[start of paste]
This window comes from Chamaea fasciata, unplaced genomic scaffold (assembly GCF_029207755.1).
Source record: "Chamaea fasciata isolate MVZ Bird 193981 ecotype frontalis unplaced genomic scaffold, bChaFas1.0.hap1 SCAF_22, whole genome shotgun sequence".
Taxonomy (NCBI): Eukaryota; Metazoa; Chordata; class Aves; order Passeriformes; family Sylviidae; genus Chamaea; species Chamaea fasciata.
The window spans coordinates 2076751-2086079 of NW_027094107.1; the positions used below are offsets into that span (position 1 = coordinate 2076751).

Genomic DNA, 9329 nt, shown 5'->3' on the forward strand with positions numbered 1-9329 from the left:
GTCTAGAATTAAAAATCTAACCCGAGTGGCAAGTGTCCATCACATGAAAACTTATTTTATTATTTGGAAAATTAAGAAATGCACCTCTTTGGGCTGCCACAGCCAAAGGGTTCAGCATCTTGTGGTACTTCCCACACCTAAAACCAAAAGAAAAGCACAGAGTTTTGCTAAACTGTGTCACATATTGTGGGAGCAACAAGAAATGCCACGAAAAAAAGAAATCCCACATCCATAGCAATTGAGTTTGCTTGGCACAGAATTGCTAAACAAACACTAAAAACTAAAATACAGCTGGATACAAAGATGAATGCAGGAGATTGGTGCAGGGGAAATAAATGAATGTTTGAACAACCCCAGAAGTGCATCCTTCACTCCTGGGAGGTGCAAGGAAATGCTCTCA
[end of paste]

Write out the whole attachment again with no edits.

This window comes from Chamaea fasciata, unplaced genomic scaffold (assembly GCF_029207755.1).
Source record: "Chamaea fasciata isolate MVZ Bird 193981 ecotype frontalis unplaced genomic scaffold, bChaFas1.0.hap1 SCAF_22, whole genome shotgun sequence".
Taxonomy (NCBI): Eukaryota; Metazoa; Chordata; class Aves; order Passeriformes; family Sylviidae; genus Chamaea; species Chamaea fasciata.
The window spans coordinates 2076751-2086079 of NW_027094107.1; the positions used below are offsets into that span (position 1 = coordinate 2076751).

Genomic DNA, 9329 nt, shown 5'->3' on the forward strand with positions numbered 1-9329 from the left:
GTCTAGAATTAAAAATCTAACCCGAGTGGCAAGTGTCCATCACATGAAAACTTATTTTATTATTTGGAAAATTAAGAAATGCACCTCTTTGGGCTGCCACAGCCAAAGGGTTCAGCATCTTGTGGTACTTCCCACACCTAAAACCAAAAGAAAAGCACAGAGTTTTGCTAAACTGTGTCACATATTGTGGGAGCAACAAGAAATGCCACGAAAAAAAGAAATCCCACATCCATAGCAATTGAGTTTGCTTGGCACAGAATTGCTAAACAAACACTAAAAACTAAAATACAGCTGGATACAAAGATGAATGCAGGAGATTGGTGCAGGGGAAATAAATGAATGTTTGAACAACCCCAGAAGTGCATCCTTCACTCCTGGGAGGTGCAAGGAAATGCTCTCA